DANDELI: Shivram Patil (65) of Dandeli has an unlikely friend. He has lovingly named it Dandelappa. The moment it hears his voice, the 14-foot-companion comes looking for him. This unusual bond grew over the years. Initially, there were just about eight crocodiles on the banks of Kali river in his field when he met Dandelappa, a male dominant crocodile, the leader of the group. “Every day I kept watching Dandelappa in my field and so did he, gradually mustering the guts to get closer to him. But I kept a safe distance as I was told that these predators attack humans,” he says.
Patil’s relationship with those crocodiles started becoming healthier after he found some babies of crocodiles playing in his farm. He could sense that they had lost their way while playing. He immediately lifted them and reached the river bank , which was hardly 150 metres away from that spot. “When I reached there I found the mother crocodile staring at me and so also Dandelappa. I knew they were feeling insecure for their babies and may anytime attack me.
So I maintained some distance and gently released the babies in the river. The babies rushed to their mother, who then took them on her back and entered the river water,” he says.
It was from then that the crocodiles began to trust him and they never felt uncomfortable while he moved around them.
Unlike their saltwater cousins which prey on livestock and even humans, Mugger crocodiles are harmless as far as humans are concerned. There is not a single incident reported in Kali River of a crocodile harming or killing any human, says Patil, who is known as the Crocodile Man of Karnataka.
Mugger crocodiles are scavengers which feed on sick fish and birds as well as crabs, dogs and cats. Quite contrary to their appearance, they do not eat much and get hungry only once in a fortnight, according to Patil. He says that in a recent survey he conducted along with a few wildlife activists, it was found that from his field within a stretch of 20 km on the bank of Kali river, there are more than 8,000 crocodiles. Though according to experts, the life of Mugger crocodiles is about 44 years, Patil bets that the age of Dandelappa is more than 70.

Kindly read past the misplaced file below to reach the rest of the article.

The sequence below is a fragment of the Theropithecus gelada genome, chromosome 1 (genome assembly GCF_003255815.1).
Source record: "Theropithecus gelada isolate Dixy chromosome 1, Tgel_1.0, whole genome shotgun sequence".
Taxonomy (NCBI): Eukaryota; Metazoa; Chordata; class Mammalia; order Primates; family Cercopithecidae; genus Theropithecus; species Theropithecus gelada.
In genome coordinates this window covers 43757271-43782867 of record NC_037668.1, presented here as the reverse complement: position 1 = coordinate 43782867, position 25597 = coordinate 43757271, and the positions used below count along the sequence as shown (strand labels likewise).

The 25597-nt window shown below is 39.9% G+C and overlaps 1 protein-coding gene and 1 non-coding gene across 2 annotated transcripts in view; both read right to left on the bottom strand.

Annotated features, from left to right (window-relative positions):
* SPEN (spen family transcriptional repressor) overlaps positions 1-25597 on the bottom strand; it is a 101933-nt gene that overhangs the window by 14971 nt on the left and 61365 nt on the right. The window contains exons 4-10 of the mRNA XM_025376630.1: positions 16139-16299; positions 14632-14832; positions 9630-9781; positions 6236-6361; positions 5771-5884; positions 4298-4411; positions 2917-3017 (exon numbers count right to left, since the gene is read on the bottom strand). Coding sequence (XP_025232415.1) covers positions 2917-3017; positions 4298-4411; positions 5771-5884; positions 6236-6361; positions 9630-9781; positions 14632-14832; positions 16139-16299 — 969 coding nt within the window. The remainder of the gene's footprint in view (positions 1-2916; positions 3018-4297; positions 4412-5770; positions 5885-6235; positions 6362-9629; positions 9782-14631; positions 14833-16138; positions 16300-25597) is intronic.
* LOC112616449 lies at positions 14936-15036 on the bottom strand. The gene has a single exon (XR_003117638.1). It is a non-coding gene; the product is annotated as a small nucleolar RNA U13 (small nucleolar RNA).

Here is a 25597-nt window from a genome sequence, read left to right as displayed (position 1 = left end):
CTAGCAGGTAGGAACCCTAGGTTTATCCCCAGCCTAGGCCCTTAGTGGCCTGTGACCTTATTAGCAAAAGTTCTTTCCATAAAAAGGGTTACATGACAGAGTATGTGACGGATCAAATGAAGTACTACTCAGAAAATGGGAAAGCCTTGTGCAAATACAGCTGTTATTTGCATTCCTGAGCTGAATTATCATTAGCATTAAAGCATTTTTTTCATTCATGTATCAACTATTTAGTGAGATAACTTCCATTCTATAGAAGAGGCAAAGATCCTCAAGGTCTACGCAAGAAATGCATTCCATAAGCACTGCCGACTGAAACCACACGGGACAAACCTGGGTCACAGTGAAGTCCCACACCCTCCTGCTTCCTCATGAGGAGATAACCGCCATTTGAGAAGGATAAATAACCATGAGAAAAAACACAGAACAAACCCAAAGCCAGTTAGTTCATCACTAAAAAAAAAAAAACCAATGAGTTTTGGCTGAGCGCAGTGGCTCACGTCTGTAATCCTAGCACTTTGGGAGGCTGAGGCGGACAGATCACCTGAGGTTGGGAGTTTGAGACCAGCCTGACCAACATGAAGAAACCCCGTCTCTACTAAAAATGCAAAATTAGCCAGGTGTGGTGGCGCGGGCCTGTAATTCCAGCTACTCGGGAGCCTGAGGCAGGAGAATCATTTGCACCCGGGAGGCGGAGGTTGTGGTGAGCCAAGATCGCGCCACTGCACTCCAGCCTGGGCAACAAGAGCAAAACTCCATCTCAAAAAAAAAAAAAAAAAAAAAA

“It recently had a fight with a group of crocodiles which tried to enter his territory after which he received severe injury on his jaw. Since then he has grown weak,” he says.Born in Dandeli, Patil was brought up in Belagavi. He did his schooling in Nandagad village of Khanapur taluk and completed his graduation at Gogte College of Commerce in Belagavi. But after his graduation, he decided to settle in Dandeli where he owned irrigated land for farming. The only problem with the fields which he was gifted by his ancestors was that they were regularly visited by crocodiles, making the area ‘a danger zone’.
At 24, Patil decided to cultivate his fields which were on the banks of Kali River. And from this stage , his life was attached with the family of crocodiles. Today, he is with this predator family comprising more than 250 crocodiles for more than 40 years.
Patil got married and his son Nagaraj was born. Simultaneously the family of Dandelappa was growing and both of them felt they were one family. Since childhood, Nagaraj was brought up with the crocodiles and so he identifies most of them. Nagaraj was not interested in pursuing studies after SSLC. He wanted to do farming and spend time with the crocodiles.
But a few wildlife activists and forest authorities objected to Patil and Nagaraj’s friendship with the crocodiles as they felt this was against nature. The forest officials had even slapped a couple of cases against Patil. After this, Patil erected a fence which broke the link of the river bank with his field. But the love for crocodiles did not diminish. He still keeps watching crocodiles from the fence, and so do they.
The crocodiles, however, don’t understand why they are cut off from their beloved Patil and Nagaraj. But, they found ways of entering Patil’s field and the unique friendship continues.